Following the pharmacist’s involvement with the patients’ drug regimens, Group B and Group C also showed statistically significant differences in the necessity for taking their medications. These groups both scored an overall higher score at the post-intervention stage than at the pre-intervention stage. During the intervention patients were educated regarding the beneficial effects that their medications have on their quality of life. Patients were also taught the importance of complying with their drug regimens. These factors may have changed the patients’ attitudes towards taking their drugs, where prior to the study the attitudes could have been more negative.

The patients in Group A, where there was no pharmacist’s involvement, showed no statistically significant changes in any criterion that was evaluated. This confirms that the significant changes witnessed with Group B and Group C patients are due to the intervention by the pharmacist.

The statistically significant improvement in the HRQOL of RA sufferers following a pharmacist’s intervention in the two studies carried out in Malta unearths conclusive evidence of the advantages that these patients gain when offered advice and education through pharmacist interventions. Compliance is also improved indirectly by increasing the necessity feelings attributed by the patients towards taking medications. In the local studies (current study and Azzopardi[9]) the patients’ level of concern decreased, however this finding does not confirm the reported results by Bayraktar[10] for the study carried out in the United Kingdom.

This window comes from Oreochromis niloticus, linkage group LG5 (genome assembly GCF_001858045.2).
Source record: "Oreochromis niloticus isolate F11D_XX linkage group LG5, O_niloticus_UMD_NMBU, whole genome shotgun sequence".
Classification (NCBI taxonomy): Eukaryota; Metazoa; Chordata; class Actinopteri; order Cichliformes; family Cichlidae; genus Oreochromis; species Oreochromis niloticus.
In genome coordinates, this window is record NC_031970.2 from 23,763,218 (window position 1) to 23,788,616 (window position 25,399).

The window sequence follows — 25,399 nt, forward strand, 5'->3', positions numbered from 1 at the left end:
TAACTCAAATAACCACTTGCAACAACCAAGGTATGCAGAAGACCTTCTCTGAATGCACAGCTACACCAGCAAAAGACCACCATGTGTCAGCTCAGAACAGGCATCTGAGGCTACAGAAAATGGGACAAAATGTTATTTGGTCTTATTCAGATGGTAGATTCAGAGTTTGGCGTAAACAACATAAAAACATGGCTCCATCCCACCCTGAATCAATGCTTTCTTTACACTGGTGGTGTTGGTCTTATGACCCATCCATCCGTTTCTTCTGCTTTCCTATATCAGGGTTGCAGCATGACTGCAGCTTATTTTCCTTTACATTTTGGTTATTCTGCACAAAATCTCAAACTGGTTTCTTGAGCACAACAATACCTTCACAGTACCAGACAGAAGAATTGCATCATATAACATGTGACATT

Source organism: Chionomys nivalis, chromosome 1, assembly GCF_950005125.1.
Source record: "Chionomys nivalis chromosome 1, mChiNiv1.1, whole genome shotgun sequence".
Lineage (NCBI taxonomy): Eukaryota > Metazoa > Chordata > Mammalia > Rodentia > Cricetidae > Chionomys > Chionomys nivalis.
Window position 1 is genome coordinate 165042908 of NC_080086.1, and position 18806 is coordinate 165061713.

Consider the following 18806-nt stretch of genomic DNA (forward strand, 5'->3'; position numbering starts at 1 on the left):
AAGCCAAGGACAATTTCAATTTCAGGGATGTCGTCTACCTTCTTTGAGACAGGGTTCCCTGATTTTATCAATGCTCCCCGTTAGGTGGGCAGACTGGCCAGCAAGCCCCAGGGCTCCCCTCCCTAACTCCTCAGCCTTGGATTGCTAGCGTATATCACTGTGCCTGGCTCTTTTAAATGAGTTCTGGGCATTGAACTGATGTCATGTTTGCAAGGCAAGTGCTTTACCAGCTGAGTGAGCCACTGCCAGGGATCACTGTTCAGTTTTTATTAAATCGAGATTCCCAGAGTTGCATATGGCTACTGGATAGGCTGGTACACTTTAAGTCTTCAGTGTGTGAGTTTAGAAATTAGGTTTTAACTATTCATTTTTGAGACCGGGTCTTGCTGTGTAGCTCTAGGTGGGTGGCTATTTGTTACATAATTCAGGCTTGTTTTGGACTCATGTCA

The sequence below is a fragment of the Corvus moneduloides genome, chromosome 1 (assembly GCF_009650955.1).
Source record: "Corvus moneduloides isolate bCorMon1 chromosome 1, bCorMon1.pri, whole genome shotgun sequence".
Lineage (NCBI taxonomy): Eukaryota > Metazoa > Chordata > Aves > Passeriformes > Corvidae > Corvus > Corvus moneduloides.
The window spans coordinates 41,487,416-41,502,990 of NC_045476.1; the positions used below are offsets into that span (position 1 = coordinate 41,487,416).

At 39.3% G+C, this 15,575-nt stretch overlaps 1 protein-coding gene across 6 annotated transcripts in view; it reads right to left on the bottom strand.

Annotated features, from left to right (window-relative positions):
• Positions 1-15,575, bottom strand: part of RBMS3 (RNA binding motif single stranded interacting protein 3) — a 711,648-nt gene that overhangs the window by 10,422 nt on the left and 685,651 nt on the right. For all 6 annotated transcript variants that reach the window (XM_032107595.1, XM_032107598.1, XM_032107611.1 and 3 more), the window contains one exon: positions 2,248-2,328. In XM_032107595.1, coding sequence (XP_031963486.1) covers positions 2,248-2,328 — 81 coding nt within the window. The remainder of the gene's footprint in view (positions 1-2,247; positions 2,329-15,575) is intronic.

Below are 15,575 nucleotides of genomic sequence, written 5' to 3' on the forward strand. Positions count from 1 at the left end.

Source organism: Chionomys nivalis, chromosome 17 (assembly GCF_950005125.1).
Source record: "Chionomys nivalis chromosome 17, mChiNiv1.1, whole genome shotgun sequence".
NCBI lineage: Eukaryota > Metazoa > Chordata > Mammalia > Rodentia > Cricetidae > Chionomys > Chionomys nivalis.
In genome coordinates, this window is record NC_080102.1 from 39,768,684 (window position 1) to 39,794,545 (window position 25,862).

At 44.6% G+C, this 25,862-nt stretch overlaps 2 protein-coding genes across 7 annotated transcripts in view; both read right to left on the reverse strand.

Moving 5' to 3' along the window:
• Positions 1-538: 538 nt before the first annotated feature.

1. Fontaine K. Arthritis Pract 2006;5:14–15.
2. Wood J. Pharm J 1999;263:162−67.
3. Horne R, Weinman J. J Psychosom Res 1999; 47:555–67.
4. Fries JF et al. Arthritis Rheum 1980;23:137– 145.
5. Duggan C et al. Int J Pharm Pract 2002;10:31–37.
6. Horne R et al. Psychol & Health 1999;14:1–24.
7. Whitehead P et al. Int J Pharm Pract 1999;7:71–79.
8. Currie JD et al. Washington: American Pharmaceutical Association; 1998.
9. Azzopardi L. Developing a pharmaceutical care plan for patients with rheumatoid arthritis attending the
rheumatology out-patient clinic at St Luke’s general
hospital [MPhil thesis]. Glasgow: University of
Strathclyde; 2006.
10. Bayraktar A. The provision of pharmaceutical care in
a system for the use of methotrexate in the treatment of patients with rheumatoid arthritis [PhD thesis]. Glasgow:
University of Strathclyde; 2003.